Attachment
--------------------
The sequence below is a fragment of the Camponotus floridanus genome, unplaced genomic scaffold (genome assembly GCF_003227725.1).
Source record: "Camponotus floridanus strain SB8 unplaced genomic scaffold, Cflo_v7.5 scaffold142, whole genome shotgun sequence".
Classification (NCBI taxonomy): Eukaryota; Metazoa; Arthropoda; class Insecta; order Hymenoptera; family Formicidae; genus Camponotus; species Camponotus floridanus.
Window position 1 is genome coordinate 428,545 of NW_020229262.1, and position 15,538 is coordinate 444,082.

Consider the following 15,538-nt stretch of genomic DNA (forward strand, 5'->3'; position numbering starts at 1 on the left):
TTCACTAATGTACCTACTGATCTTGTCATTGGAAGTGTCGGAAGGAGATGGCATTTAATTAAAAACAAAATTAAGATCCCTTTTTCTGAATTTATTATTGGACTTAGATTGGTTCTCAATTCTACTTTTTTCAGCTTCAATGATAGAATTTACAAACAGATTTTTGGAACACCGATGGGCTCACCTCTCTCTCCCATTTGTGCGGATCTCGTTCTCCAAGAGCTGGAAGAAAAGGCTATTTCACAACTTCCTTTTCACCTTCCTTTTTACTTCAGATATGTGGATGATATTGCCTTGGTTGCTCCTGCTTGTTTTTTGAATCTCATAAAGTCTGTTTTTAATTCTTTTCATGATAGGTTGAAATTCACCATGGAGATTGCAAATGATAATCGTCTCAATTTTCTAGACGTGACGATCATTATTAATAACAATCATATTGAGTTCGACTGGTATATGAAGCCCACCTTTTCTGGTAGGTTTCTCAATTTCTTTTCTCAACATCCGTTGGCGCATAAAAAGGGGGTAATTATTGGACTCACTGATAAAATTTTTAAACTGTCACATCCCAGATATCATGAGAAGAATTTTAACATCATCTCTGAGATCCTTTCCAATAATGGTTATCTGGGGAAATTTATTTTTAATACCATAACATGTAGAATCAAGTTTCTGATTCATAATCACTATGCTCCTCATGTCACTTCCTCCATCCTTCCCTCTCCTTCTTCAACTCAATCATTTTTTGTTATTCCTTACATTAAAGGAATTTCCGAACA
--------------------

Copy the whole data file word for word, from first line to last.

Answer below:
The sequence below is a fragment of the Camponotus floridanus genome, unplaced genomic scaffold (genome assembly GCF_003227725.1).
Source record: "Camponotus floridanus strain SB8 unplaced genomic scaffold, Cflo_v7.5 scaffold142, whole genome shotgun sequence".
Classification (NCBI taxonomy): Eukaryota; Metazoa; Arthropoda; class Insecta; order Hymenoptera; family Formicidae; genus Camponotus; species Camponotus floridanus.
Window position 1 is genome coordinate 428,545 of NW_020229262.1, and position 15,538 is coordinate 444,082.

Consider the following 15,538-nt stretch of genomic DNA (forward strand, 5'->3'; position numbering starts at 1 on the left):
TTCACTAATGTACCTACTGATCTTGTCATTGGAAGTGTCGGAAGGAGATGGCATTTAATTAAAAACAAAATTAAGATCCCTTTTTCTGAATTTATTATTGGACTTAGATTGGTTCTCAATTCTACTTTTTTCAGCTTCAATGATAGAATTTACAAACAGATTTTTGGAACACCGATGGGCTCACCTCTCTCTCCCATTTGTGCGGATCTCGTTCTCCAAGAGCTGGAAGAAAAGGCTATTTCACAACTTCCTTTTCACCTTCCTTTTTACTTCAGATATGTGGATGATATTGCCTTGGTTGCTCCTGCTTGTTTTTTGAATCTCATAAAGTCTGTTTTTAATTCTTTTCATGATAGGTTGAAATTCACCATGGAGATTGCAAATGATAATCGTCTCAATTTTCTAGACGTGACGATCATTATTAATAACAATCATATTGAGTTCGACTGGTATATGAAGCCCACCTTTTCTGGTAGGTTTCTCAATTTCTTTTCTCAACATCCGTTGGCGCATAAAAAGGGGGTAATTATTGGACTCACTGATAAAATTTTTAAACTGTCACATCCCAGATATCATGAGAAGAATTTTAACATCATCTCTGAGATCCTTTCCAATAATGGTTATCTGGGGAAATTTATTTTTAATACCATAACATGTAGAATCAAGTTTCTGATTCATAATCACTATGCTCCTCATGTCACTTCCTCCATCCTTCCCTCTCCTTCTTCAACTCAATCATTTTTTGTTATTCCTTACATTAAAGGAATTTCCGAACA